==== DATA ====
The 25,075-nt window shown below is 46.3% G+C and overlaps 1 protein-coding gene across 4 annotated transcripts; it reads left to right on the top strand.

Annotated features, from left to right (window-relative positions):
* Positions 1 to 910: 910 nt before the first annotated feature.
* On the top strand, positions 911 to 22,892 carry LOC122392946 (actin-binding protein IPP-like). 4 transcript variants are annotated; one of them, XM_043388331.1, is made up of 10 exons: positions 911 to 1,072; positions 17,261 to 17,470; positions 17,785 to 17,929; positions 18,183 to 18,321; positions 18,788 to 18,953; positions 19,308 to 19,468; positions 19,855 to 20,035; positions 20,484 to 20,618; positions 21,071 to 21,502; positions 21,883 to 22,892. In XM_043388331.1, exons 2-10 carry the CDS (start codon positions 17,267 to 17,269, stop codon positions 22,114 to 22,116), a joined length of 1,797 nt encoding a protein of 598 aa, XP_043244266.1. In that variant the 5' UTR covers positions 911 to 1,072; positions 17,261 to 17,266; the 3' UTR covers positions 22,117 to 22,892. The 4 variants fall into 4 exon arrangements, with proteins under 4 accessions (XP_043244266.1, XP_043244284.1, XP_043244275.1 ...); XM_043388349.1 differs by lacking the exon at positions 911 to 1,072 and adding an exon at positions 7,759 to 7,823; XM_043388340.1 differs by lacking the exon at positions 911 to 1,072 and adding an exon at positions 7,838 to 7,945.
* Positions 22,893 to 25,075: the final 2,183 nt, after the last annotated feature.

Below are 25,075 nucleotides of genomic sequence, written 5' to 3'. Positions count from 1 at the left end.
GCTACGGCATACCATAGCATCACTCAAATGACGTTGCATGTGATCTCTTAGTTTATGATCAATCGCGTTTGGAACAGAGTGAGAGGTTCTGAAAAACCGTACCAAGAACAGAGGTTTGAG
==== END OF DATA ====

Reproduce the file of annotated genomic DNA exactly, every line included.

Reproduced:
The 25,075-nt window shown below is 46.3% G+C and overlaps 1 protein-coding gene across 4 annotated transcripts; it reads left to right on the top strand.

Annotated features, from left to right (window-relative positions):
* Positions 1 to 910: 910 nt before the first annotated feature.
* On the top strand, positions 911 to 22,892 carry LOC122392946 (actin-binding protein IPP-like). 4 transcript variants are annotated; one of them, XM_043388331.1, is made up of 10 exons: positions 911 to 1,072; positions 17,261 to 17,470; positions 17,785 to 17,929; positions 18,183 to 18,321; positions 18,788 to 18,953; positions 19,308 to 19,468; positions 19,855 to 20,035; positions 20,484 to 20,618; positions 21,071 to 21,502; positions 21,883 to 22,892. In XM_043388331.1, exons 2-10 carry the CDS (start codon positions 17,267 to 17,269, stop codon positions 22,114 to 22,116), a joined length of 1,797 nt encoding a protein of 598 aa, XP_043244266.1. In that variant the 5' UTR covers positions 911 to 1,072; positions 17,261 to 17,266; the 3' UTR covers positions 22,117 to 22,892. The 4 variants fall into 4 exon arrangements, with proteins under 4 accessions (XP_043244266.1, XP_043244284.1, XP_043244275.1 ...); XM_043388349.1 differs by lacking the exon at positions 911 to 1,072 and adding an exon at positions 7,759 to 7,823; XM_043388340.1 differs by lacking the exon at positions 911 to 1,072 and adding an exon at positions 7,838 to 7,945.
* Positions 22,893 to 25,075: the final 2,183 nt, after the last annotated feature.

Below are 25,075 nucleotides of genomic sequence, written 5' to 3'. Positions count from 1 at the left end.
GCTACGGCATACCATAGCATCACTCAAATGACGTTGCATGTGATCTCTTAGTTTATGATCAATCGCGTTTGGAACAGAGTGAGAGGTTCTGAAAAACCGTACCAAGAACAGAGGTTTGAG